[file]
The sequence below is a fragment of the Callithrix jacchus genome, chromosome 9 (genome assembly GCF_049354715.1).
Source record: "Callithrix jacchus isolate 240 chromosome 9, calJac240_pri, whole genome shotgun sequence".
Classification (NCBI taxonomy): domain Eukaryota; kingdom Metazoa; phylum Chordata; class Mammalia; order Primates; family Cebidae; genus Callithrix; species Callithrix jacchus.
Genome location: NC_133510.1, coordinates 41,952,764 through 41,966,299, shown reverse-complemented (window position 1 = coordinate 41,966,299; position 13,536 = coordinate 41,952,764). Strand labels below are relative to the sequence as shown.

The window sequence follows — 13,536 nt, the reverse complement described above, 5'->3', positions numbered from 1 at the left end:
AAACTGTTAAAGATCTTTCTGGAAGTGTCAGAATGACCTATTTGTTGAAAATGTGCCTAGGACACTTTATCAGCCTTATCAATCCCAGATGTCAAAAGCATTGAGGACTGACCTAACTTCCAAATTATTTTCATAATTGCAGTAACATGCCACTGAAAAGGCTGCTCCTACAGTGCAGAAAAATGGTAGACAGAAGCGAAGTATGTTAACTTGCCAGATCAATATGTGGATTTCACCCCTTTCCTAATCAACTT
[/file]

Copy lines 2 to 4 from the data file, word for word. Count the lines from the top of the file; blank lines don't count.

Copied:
Source record: "Callithrix jacchus isolate 240 chromosome 9, calJac240_pri, whole genome shotgun sequence".
Classification (NCBI taxonomy): domain Eukaryota; kingdom Metazoa; phylum Chordata; class Mammalia; order Primates; family Cebidae; genus Callithrix; species Callithrix jacchus.
Genome location: NC_133510.1, coordinates 41,952,764 through 41,966,299, shown reverse-complemented (window position 1 = coordinate 41,966,299; position 13,536 = coordinate 41,952,764). Strand labels below are relative to the sequence as shown.